Journal of Cryptology

, Volume 20, Issue 3, pp 323–373 | Cite as

On Unconditionally Secure Distributed Oblivious Transfer

  • Carlo BlundoEmail author
  • Paolo D'ArcoEmail author
  • Alfredo De SantisEmail author
  • Douglas StinsonEmail author


This paper is about the oblivious transfer in the distributed model proposed by Naor and Pinkas. In this setting a Sender has n secrets and a Receiver is interested in one of them. During a set-up phase, the Sender gives informationabout the secrets to m Servers. Afterwards, in a recovering phase, the Receiver can compute the secret she wishes by interacting with any k of them. More precisely, from the answers received she computes the secret in which she is interested but she gets no information on the others and, at the same time, any coalition of k - 1 Servers can neither compute any secret nor figure out which one the Receiver has recovered. We present an analysis and new results holding for this model: lower bounds on the resources required to implement such a scheme (i.e., randomness, memory storage, communication complexity); some impossibility results for one-round distributed oblivious transfer protocols; two polynomial-based constructions implementing 1-out-of-n distributed oblivious transfer, which generalize and strengthen the two constructions for 1-out-of-2 given by Naor and Pinkas; as well as new one-round and two-round distributed oblivious transfer protocols, both for threshold and general access structures on the set of Servers, which are optimal with respect to some of the given bounds. Most of these constructions are basically combinatorial in nature.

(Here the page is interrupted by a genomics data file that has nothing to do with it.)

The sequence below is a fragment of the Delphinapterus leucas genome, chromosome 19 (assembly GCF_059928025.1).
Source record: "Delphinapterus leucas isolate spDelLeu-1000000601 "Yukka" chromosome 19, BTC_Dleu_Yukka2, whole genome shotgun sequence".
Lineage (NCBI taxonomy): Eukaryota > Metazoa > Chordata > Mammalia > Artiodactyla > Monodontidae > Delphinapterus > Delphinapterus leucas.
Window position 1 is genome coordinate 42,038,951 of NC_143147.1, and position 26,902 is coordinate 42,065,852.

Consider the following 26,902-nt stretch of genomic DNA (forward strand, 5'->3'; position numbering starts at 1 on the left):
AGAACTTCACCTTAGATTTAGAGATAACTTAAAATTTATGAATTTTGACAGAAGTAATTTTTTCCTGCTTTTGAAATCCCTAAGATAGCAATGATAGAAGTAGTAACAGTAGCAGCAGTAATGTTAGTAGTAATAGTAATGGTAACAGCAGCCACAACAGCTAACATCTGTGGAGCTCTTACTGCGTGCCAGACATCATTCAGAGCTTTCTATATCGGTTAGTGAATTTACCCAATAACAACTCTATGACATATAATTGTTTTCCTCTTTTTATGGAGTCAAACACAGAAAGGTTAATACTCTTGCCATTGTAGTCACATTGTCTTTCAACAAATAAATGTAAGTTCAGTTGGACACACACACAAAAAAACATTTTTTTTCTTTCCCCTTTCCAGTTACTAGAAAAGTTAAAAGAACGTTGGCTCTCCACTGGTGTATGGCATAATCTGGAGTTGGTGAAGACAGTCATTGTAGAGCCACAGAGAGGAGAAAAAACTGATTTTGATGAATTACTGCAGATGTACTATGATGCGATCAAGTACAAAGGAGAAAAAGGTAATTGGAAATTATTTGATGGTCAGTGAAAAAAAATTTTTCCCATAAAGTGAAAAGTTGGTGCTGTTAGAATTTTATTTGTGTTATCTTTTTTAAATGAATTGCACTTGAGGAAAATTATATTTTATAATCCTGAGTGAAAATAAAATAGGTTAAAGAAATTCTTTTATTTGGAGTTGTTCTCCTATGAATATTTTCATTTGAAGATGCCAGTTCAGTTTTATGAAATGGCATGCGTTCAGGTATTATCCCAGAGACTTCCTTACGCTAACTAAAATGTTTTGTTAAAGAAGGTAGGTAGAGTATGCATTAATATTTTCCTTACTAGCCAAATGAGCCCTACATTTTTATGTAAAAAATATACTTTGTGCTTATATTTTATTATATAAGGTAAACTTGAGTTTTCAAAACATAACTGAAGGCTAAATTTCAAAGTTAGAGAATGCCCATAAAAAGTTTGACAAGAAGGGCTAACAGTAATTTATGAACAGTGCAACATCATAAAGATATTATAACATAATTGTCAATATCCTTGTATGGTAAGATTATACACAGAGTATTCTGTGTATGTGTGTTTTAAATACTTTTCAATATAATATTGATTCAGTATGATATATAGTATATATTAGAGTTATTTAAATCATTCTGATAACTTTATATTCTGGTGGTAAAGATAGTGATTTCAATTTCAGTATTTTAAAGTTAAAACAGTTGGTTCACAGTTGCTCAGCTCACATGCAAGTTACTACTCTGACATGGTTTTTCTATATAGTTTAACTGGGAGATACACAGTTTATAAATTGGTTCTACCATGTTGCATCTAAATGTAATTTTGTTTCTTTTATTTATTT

Orthogonal Array Access Structure Secret Sharing Scheme Random String Oblivious Transfer 
These keywords were added by machine and not by the authors. This process is experimental and the keywords may be updated as the learning algorithm improves.


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Copyright information

© International Association for Cryptologic Research 2007

Authors and Affiliations

  1. 1.Dipartimento di Informatica ed Applicazioni, Universita di Salerno84084 Fisciano (SA)Italy
  2. 2.David R. Cheriton School of Computer Science, University of WaterlooWaterloo, Ontario, N2L 3G1Canada

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